1. Set Your Mind at Ease

As a parent, you probably often find yourself worrying about nothing and everything at the same time. How often have you stressed over an issue only to find it wasn’t a major one? Make a list of everything you’re worrying about, get the information you need and prioritize. This will help to set your mind at ease. Make sure you know what steps have been taken by your children’s school to ensure their safety and what is expected of you. Find out what procedures the school has in place should a student test positive for COVID-19, or what their policies are regarding children who arrive at school with flu-like symptoms.

  1. Create a Weekly Family Schedule

Set up a large board with a weekly calendar where everyone can see one another’s plans and their own. Depending on space, you can make this a weekly or monthly schedule. Assign a color to each family member as well as a color for the whole family. Have markers and erasers on hand so they can easily add or change their plans. Start with the basics, time to wake up, time to bathe and get dressed, time for breakfast, time for the school bus, after-school activities, playdates, lessons, and family time. Online shareable calendars also work great. To be super-organized, set up three file baskets near the calendar or front door marked “to school,” “from school,” and “to be signed” and have a couple of spare, clean masks in case there’s a panic and someone can’t remember where they put theirs.

  1. Maintain Your Wellbeing

In addition to taking care of your family and making sure they eat three healthy meals a day, exercise and address any issues they may have, you must also take time to take care of yourself. Your children are relying on you to be strong and healthy enough to take care of them and they are also looking to you to see how you are managing. So, be sure to take time-outs when you need them and reach out to a friend or family member if you need support. Limiting media and scheduling time to stay connected with friends and family conference calls or group chats will also boost your and your family’s emotional wellbeing.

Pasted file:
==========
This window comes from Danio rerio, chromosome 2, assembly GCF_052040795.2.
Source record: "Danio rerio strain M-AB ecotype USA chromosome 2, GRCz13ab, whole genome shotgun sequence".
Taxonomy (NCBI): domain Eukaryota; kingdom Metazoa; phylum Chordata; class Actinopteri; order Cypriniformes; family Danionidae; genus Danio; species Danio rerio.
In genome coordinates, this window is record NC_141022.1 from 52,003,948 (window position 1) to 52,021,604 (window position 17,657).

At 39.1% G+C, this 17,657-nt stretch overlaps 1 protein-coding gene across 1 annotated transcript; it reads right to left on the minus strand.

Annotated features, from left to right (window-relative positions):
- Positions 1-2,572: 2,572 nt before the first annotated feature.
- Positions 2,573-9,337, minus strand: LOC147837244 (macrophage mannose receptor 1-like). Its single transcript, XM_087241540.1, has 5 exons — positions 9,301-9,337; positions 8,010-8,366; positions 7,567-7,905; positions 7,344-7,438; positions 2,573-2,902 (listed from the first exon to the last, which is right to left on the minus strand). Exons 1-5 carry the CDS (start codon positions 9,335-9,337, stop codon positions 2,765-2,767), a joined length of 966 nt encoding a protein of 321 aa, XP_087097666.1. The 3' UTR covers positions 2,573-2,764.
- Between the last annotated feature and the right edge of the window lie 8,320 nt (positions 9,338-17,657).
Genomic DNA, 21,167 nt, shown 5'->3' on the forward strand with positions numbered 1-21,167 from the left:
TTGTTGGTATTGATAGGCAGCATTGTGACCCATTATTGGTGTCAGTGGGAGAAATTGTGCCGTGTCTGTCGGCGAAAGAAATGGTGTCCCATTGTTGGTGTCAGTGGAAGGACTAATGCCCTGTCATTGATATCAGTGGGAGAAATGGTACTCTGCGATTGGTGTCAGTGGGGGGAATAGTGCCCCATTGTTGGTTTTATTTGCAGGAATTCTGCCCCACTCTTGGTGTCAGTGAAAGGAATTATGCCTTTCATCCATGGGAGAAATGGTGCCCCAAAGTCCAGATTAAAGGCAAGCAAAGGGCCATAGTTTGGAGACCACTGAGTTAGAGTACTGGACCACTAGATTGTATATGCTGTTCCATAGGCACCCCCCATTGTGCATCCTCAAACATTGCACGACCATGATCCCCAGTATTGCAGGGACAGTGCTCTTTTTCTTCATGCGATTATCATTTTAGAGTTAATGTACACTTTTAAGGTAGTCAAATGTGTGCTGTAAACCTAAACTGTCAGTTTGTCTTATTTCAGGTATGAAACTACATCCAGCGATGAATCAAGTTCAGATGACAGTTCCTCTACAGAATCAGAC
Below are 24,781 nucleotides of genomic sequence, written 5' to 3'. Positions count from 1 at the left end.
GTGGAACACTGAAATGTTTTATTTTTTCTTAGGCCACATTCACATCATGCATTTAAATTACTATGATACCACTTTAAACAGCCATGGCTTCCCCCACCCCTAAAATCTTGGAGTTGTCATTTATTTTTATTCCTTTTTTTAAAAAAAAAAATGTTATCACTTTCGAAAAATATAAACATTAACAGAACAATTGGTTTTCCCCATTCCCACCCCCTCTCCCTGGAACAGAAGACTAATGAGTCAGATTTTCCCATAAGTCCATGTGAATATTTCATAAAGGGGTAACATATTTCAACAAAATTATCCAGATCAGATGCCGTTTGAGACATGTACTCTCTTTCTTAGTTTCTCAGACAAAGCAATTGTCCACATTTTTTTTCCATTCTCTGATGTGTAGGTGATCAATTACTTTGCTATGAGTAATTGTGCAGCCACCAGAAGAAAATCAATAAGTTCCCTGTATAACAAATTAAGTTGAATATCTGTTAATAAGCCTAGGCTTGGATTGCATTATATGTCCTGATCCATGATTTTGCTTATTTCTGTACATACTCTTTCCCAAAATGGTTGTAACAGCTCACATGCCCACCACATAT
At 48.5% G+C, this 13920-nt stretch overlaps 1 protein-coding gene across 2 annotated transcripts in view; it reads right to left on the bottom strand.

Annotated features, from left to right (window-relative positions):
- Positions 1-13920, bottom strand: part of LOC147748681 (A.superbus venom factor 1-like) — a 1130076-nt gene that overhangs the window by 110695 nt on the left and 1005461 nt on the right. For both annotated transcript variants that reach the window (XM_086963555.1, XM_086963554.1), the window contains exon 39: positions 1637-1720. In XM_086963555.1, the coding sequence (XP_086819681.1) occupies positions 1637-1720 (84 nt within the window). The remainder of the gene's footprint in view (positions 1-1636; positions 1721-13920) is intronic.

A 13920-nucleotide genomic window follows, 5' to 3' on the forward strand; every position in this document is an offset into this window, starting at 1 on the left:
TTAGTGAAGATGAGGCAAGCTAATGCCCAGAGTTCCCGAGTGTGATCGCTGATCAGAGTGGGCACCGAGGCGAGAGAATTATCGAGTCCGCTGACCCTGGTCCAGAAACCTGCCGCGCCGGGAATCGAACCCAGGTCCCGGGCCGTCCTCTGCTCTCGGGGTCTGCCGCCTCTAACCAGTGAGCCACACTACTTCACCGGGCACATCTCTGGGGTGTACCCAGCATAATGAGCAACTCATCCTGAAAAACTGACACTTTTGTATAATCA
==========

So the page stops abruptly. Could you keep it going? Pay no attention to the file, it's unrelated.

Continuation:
1. Get a Little Help from an App

There are a ton of handy apps that can help you and your family get organized and less stressed. Have a look at these apps below. They’re all nifty, and we’re sure you’ll find one that will make an enormous difference to your life and your sanity.


This app is an excellent app for helping your kids become financially savvy. It will teach your children about managing time, chores, and money. Best of all, you can set your own point/reward system. Depending on your device, the app can be a tad slow.

School Planner

School Planner is an app geared towards scholars and students. It is simple and fast and keeps your daily schedule and timetable handy. Reminders can be set for assignments and exams, and there is even a function where you can record lectures and another that helps you keep track of your grades.


Last but not least, is Vaultt, an all-in-one organizational app designed for people who take care of people. It helps families stay informed, organized, and connected easily and securely. It not only serves as a communication and management platform, but it also stores all essential documents and information in one safe place. It has end-to-end encryption that protects your personal information from data mining and, best of all, there are no pesky ads. Imagine having information like your passport number, your power of attorney documents, and your kids’ vaccination records available at the mere press of a button on your phone!


Final Thoughts

We hope that these suggestions help you organize your life a little better and find some relief from the stress you and your family are facing. It’s a challenging time for all. The most important thing to remember when going back to school in the new, unknown COVID-19 world is that staying safe is the most important thing you can do. No two family experiences or circumstances are the same so, while you can take advice and inform yourself adequately, do remember that as a caregiver, you should trust your gut and do whatever feels right for you and your family.